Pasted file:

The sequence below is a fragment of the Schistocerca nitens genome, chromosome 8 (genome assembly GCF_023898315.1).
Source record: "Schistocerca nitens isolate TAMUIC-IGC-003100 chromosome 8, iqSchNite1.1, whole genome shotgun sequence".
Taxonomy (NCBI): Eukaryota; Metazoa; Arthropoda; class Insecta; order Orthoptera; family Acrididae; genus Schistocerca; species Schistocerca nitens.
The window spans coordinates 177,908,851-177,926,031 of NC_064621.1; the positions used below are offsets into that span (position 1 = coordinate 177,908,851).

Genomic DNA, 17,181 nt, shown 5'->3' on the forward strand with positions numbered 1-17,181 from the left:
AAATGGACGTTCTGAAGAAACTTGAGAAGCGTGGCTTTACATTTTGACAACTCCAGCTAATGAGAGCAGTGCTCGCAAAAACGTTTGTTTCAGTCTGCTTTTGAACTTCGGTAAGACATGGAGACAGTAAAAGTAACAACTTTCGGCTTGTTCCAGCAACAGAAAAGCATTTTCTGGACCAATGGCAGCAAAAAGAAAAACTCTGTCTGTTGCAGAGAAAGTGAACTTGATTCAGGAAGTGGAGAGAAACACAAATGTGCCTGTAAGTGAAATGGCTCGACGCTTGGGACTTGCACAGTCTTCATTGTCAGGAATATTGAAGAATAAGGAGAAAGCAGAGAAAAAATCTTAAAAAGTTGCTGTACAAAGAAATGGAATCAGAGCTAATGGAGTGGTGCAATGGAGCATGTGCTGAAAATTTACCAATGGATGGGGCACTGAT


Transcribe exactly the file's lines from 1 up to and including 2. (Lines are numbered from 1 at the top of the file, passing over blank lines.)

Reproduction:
The sequence below is a fragment of the Schistocerca nitens genome, chromosome 8 (genome assembly GCF_023898315.1).
Source record: "Schistocerca nitens isolate TAMUIC-IGC-003100 chromosome 8, iqSchNite1.1, whole genome shotgun sequence".